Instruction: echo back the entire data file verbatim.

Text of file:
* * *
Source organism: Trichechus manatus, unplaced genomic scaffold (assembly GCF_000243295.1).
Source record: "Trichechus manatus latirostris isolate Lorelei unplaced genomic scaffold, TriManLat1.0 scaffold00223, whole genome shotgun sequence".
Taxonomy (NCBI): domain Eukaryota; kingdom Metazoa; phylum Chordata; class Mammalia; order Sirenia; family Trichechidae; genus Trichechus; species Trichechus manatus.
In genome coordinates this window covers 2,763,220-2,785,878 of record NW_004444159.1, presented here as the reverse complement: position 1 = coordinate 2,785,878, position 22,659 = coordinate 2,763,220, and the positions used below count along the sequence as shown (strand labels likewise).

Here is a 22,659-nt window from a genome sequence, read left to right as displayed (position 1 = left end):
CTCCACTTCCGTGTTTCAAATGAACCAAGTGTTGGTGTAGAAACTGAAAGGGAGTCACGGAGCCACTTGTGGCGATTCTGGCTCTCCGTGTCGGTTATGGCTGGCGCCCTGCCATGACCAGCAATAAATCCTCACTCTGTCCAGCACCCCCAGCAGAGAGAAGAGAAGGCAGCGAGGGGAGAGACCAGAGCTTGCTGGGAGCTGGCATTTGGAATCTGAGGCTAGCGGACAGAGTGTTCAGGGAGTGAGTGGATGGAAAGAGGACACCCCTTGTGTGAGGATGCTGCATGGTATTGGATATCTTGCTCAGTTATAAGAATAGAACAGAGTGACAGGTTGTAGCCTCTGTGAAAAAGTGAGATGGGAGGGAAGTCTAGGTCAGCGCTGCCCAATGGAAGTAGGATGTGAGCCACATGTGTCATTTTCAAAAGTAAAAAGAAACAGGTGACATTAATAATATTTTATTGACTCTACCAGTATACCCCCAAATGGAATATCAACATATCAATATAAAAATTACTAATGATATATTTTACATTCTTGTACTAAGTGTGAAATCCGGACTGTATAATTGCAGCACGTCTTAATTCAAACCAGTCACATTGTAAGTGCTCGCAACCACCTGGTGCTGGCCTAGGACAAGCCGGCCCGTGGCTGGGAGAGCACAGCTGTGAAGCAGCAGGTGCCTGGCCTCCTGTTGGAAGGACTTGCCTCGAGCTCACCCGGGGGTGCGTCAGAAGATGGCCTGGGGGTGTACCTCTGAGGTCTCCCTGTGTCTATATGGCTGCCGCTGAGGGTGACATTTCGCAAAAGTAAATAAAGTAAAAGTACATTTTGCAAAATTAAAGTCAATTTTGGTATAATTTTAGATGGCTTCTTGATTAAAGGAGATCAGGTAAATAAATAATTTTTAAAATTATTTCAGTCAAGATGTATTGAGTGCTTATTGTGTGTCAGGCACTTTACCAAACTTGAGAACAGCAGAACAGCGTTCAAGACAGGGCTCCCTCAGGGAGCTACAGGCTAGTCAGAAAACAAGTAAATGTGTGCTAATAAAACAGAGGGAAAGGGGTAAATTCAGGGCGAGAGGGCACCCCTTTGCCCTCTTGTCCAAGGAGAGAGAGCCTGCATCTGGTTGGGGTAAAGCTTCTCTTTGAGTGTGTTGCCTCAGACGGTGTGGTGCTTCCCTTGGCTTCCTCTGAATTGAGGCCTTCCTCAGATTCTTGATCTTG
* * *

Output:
Source organism: Trichechus manatus, unplaced genomic scaffold (assembly GCF_000243295.1).
Source record: "Trichechus manatus latirostris isolate Lorelei unplaced genomic scaffold, TriManLat1.0 scaffold00223, whole genome shotgun sequence".
Taxonomy (NCBI): domain Eukaryota; kingdom Metazoa; phylum Chordata; class Mammalia; order Sirenia; family Trichechidae; genus Trichechus; species Trichechus manatus.
In genome coordinates this window covers 2,763,220-2,785,878 of record NW_004444159.1, presented here as the reverse complement: position 1 = coordinate 2,785,878, position 22,659 = coordinate 2,763,220, and the positions used below count along the sequence as shown (strand labels likewise).

Here is a 22,659-nt window from a genome sequence, read left to right as displayed (position 1 = left end):
CTCCACTTCCGTGTTTCAAATGAACCAAGTGTTGGTGTAGAAACTGAAAGGGAGTCACGGAGCCACTTGTGGCGATTCTGGCTCTCCGTGTCGGTTATGGCTGGCGCCCTGCCATGACCAGCAATAAATCCTCACTCTGTCCAGCACCCCCAGCAGAGAGAAGAGAAGGCAGCGAGGGGAGAGACCAGAGCTTGCTGGGAGCTGGCATTTGGAATCTGAGGCTAGCGGACAGAGTGTTCAGGGAGTGAGTGGATGGAAAGAGGACACCCCTTGTGTGAGGATGCTGCATGGTATTGGATATCTTGCTCAGTTATAAGAATAGAACAGAGTGACAGGTTGTAGCCTCTGTGAAAAAGTGAGATGGGAGGGAAGTCTAGGTCAGCGCTGCCCAATGGAAGTAGGATGTGAGCCACATGTGTCATTTTCAAAAGTAAAAAGAAACAGGTGACATTAATAATATTTTATTGACTCTACCAGTATACCCCCAAATGGAATATCAACATATCAATATAAAAATTACTAATGATATATTTTACATTCTTGTACTAAGTGTGAAATCCGGACTGTATAATTGCAGCACGTCTTAATTCAAACCAGTCACATTGTAAGTGCTCGCAACCACCTGGTGCTGGCCTAGGACAAGCCGGCCCGTGGCTGGGAGAGCACAGCTGTGAAGCAGCAGGTGCCTGGCCTCCTGTTGGAAGGACTTGCCTCGAGCTCACCCGGGGGTGCGTCAGAAGATGGCCTGGGGGTGTACCTCTGAGGTCTCCCTGTGTCTATATGGCTGCCGCTGAGGGTGACATTTCGCAAAAGTAAATAAAGTAAAAGTACATTTTGCAAAATTAAAGTCAATTTTGGTATAATTTTAGATGGCTTCTTGATTAAAGGAGATCAGGTAAATAAATAATTTTTAAAATTATTTCAGTCAAGATGTATTGAGTGCTTATTGTGTGTCAGGCACTTTACCAAACTTGAGAACAGCAGAACAGCGTTCAAGACAGGGCTCCCTCAGGGAGCTACAGGCTAGTCAGAAAACAAGTAAATGTGTGCTAATAAAACAGAGGGAAAGGGGTAAATTCAGGGCGAGAGGGCACCCCTTTGCCCTCTTGTCCAAGGAGAGAGAGCCTGCATCTGGTTGGGGTAAAGCTTCTCTTTGAGTGTGTTGCCTCAGACGGTGTGGTGCTTCCCTTGGCTTCCTCTGAATTGAGGCCTTCCTCAGATTCTTGATCTTG